See definition in Oxford Advanced Learner's Dictionary
Definition of louche in English:
Disreputable or sordid in a rakish or appealing way: the louche world of the theater
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I thought I knew the word “louche” when I read that Sidney Blumenthal had used it for John Boehner in an email unearthed in the Hillary Clinton frolics.
It is a word I would have expected to see describing Noel Coward – his life, his writing – but not John Boehner.
Blumenthal wrote to the Secretary of State:
"Boehner is despised by the younger, more conservative members of the House Republican Conference. They are repelled by his personal behavior. He is louche, alcoholic, lazy, and without any commitment to any principle." He added: "Boehner has already tried to buy the members with campaign contributions and committee assignments, which he has already promised to potentially difficult members. His hold is insecure. He is not [Newt] Gingrich, the natural leader of a 'revolution,' riding the crest into power. He is careworn and threadbare, banal and hollow, holding nobody's enduring loyalty."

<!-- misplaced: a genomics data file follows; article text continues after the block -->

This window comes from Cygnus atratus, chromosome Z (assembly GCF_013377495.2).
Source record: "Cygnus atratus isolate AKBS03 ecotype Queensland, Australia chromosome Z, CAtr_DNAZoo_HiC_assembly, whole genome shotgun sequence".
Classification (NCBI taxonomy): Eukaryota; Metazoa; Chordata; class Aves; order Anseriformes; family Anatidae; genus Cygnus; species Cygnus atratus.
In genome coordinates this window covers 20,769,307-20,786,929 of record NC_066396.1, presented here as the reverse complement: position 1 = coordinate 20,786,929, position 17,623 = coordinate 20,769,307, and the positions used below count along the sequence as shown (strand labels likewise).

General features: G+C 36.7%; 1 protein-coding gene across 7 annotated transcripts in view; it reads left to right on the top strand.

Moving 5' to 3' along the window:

I would certainly agree with most of that. Boehner comes off as a stumblebum, a traveling salesman who spent the previous evening in a gin mill. The only definitive thing about him is the hard edge he takes on when talking about President Obama. Boehner and his down-river compatriot Mitch McConnell come off as contemporary border-state versions of the old Deep South - or South Africa. The sneer, the tone. Otherwise, Boehner is inarticulate, inscrutable.
I would expect somebody truly louche to be wearing a top hat or a monocle, a smoking jacket or a cape – not sporting man-tan coloration and slurred speech.
With the clown-car scramble going on at the moment, I would surely settle for louche.
“They may hate the cultural context they now find themselves teaching in, but they love their work. The Achilles’ heel of schoolteachers, one all too easily exploited by politicians, is that they love their students.”
(One of the best reads in the NYT these days is Margaret Renkl, in Nashville. In her latest post, Renkl describes the dedicated core of “born teachers” – the majority, she submits.)
(From Madeleine Albright in one of her final interviews in February):
“Putin is small and pale,” I wrote, “so cold as to be almost reptilian.” He claimed to understand why the Berlin Wall had to fall but had not expected the whole Soviet Union to collapse. “Putin is embarrassed by what happened to his country and determined to restore its greatness.” – Former Secretary of State Madeleine Albright, recalling her first meeting with the relatively unknown Vladimir Putin in 2000. – The New York Times, Feb. 23, 2022.